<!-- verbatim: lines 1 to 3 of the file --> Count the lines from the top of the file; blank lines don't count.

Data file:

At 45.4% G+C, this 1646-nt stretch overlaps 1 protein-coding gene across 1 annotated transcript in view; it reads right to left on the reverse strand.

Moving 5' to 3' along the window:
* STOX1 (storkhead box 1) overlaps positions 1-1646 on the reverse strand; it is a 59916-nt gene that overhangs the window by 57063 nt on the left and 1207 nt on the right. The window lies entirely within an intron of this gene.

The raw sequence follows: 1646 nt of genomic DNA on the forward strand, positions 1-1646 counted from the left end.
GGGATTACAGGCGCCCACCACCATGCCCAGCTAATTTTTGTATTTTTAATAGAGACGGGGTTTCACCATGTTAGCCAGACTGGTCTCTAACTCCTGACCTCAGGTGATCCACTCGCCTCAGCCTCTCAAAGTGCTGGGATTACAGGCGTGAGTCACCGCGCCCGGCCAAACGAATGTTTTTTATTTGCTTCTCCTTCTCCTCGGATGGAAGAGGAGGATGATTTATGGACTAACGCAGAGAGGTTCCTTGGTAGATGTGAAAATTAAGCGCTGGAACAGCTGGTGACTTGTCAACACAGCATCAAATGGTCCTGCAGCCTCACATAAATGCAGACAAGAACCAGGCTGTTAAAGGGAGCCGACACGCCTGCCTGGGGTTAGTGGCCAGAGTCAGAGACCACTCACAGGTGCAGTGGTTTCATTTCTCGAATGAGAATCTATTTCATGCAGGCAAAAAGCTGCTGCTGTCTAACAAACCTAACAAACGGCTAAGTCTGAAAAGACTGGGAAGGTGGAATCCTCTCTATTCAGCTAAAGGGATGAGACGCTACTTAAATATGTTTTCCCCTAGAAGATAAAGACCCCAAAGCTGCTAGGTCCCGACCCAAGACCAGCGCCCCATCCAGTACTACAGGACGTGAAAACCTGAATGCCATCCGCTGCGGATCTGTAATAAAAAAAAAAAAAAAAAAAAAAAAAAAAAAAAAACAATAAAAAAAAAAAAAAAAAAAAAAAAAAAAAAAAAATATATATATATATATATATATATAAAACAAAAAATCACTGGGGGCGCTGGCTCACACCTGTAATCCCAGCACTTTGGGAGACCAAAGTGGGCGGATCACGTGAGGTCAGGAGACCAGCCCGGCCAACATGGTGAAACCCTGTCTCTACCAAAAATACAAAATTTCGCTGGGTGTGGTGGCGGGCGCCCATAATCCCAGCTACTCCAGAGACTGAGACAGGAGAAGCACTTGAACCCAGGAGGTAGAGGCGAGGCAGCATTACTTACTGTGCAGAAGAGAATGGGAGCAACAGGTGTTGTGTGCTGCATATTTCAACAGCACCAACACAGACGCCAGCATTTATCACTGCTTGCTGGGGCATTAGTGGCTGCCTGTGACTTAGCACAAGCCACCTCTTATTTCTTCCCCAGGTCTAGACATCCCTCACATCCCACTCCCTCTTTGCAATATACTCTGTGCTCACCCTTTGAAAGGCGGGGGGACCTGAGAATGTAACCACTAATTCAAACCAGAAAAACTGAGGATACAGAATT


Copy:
At 45.4% G+C, this 1646-nt stretch overlaps 1 protein-coding gene across 1 annotated transcript in view; it reads right to left on the reverse strand.

Moving 5' to 3' along the window:
* STOX1 (storkhead box 1) overlaps positions 1-1646 on the reverse strand; it is a 59916-nt gene that overhangs the window by 57063 nt on the left and 1207 nt on the right. The window lies entirely within an intron of this gene.